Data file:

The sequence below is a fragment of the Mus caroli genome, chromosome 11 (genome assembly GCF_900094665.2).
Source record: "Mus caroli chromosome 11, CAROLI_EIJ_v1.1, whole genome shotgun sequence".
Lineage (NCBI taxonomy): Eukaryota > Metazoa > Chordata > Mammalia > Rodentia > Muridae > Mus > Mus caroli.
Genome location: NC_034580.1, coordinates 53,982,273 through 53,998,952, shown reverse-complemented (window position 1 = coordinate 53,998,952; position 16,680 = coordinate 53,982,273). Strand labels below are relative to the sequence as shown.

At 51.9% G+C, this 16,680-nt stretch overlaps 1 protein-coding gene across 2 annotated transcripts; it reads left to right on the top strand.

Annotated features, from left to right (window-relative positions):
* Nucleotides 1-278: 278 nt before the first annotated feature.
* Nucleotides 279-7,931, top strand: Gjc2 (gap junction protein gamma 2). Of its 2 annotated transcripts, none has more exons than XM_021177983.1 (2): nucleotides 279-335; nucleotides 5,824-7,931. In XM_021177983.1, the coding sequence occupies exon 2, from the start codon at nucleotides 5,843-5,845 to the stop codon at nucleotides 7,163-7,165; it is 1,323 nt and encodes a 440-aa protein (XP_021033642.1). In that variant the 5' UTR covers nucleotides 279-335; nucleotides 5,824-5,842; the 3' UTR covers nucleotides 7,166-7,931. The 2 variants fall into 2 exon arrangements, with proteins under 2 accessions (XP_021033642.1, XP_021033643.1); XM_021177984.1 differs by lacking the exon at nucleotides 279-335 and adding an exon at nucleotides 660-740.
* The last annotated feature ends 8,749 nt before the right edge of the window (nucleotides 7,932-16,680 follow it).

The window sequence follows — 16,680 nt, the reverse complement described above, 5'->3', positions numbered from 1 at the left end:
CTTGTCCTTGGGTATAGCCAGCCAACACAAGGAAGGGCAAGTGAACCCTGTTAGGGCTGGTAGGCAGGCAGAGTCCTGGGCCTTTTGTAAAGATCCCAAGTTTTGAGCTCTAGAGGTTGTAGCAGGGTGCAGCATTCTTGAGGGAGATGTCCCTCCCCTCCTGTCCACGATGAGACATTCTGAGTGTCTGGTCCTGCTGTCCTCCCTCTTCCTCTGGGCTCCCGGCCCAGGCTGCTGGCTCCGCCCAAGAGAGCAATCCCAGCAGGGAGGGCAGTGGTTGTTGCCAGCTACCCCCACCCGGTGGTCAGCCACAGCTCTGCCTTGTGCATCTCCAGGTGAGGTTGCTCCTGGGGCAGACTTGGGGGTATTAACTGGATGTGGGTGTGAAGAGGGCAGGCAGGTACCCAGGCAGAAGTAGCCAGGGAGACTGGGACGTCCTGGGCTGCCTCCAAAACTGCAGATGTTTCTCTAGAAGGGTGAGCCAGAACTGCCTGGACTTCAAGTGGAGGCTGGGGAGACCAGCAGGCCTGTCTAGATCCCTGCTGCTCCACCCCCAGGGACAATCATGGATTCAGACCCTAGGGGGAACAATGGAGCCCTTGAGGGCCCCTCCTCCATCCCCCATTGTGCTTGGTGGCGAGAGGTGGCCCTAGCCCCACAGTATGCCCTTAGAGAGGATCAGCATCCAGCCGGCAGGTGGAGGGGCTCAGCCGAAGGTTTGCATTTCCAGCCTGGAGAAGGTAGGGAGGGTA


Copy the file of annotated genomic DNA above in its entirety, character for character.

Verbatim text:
The sequence below is a fragment of the Mus caroli genome, chromosome 11 (genome assembly GCF_900094665.2).
Source record: "Mus caroli chromosome 11, CAROLI_EIJ_v1.1, whole genome shotgun sequence".
Lineage (NCBI taxonomy): Eukaryota > Metazoa > Chordata > Mammalia > Rodentia > Muridae > Mus > Mus caroli.
Genome location: NC_034580.1, coordinates 53,982,273 through 53,998,952, shown reverse-complemented (window position 1 = coordinate 53,998,952; position 16,680 = coordinate 53,982,273). Strand labels below are relative to the sequence as shown.

At 51.9% G+C, this 16,680-nt stretch overlaps 1 protein-coding gene across 2 annotated transcripts; it reads left to right on the top strand.

Annotated features, from left to right (window-relative positions):
* Nucleotides 1-278: 278 nt before the first annotated feature.
* Nucleotides 279-7,931, top strand: Gjc2 (gap junction protein gamma 2). Of its 2 annotated transcripts, none has more exons than XM_021177983.1 (2): nucleotides 279-335; nucleotides 5,824-7,931. In XM_021177983.1, the coding sequence occupies exon 2, from the start codon at nucleotides 5,843-5,845 to the stop codon at nucleotides 7,163-7,165; it is 1,323 nt and encodes a 440-aa protein (XP_021033642.1). In that variant the 5' UTR covers nucleotides 279-335; nucleotides 5,824-5,842; the 3' UTR covers nucleotides 7,166-7,931. The 2 variants fall into 2 exon arrangements, with proteins under 2 accessions (XP_021033642.1, XP_021033643.1); XM_021177984.1 differs by lacking the exon at nucleotides 279-335 and adding an exon at nucleotides 660-740.
* The last annotated feature ends 8,749 nt before the right edge of the window (nucleotides 7,932-16,680 follow it).

The window sequence follows — 16,680 nt, the reverse complement described above, 5'->3', positions numbered from 1 at the left end:
CTTGTCCTTGGGTATAGCCAGCCAACACAAGGAAGGGCAAGTGAACCCTGTTAGGGCTGGTAGGCAGGCAGAGTCCTGGGCCTTTTGTAAAGATCCCAAGTTTTGAGCTCTAGAGGTTGTAGCAGGGTGCAGCATTCTTGAGGGAGATGTCCCTCCCCTCCTGTCCACGATGAGACATTCTGAGTGTCTGGTCCTGCTGTCCTCCCTCTTCCTCTGGGCTCCCGGCCCAGGCTGCTGGCTCCGCCCAAGAGAGCAATCCCAGCAGGGAGGGCAGTGGTTGTTGCCAGCTACCCCCACCCGGTGGTCAGCCACAGCTCTGCCTTGTGCATCTCCAGGTGAGGTTGCTCCTGGGGCAGACTTGGGGGTATTAACTGGATGTGGGTGTGAAGAGGGCAGGCAGGTACCCAGGCAGAAGTAGCCAGGGAGACTGGGACGTCCTGGGCTGCCTCCAAAACTGCAGATGTTTCTCTAGAAGGGTGAGCCAGAACTGCCTGGACTTCAAGTGGAGGCTGGGGAGACCAGCAGGCCTGTCTAGATCCCTGCTGCTCCACCCCCAGGGACAATCATGGATTCAGACCCTAGGGGGAACAATGGAGCCCTTGAGGGCCCCTCCTCCATCCCCCATTGTGCTTGGTGGCGAGAGGTGGCCCTAGCCCCACAGTATGCCCTTAGAGAGGATCAGCATCCAGCCGGCAGGTGGAGGGGCTCAGCCGAAGGTTTGCATTTCCAGCCTGGAGAAGGTAGGGAGGGTA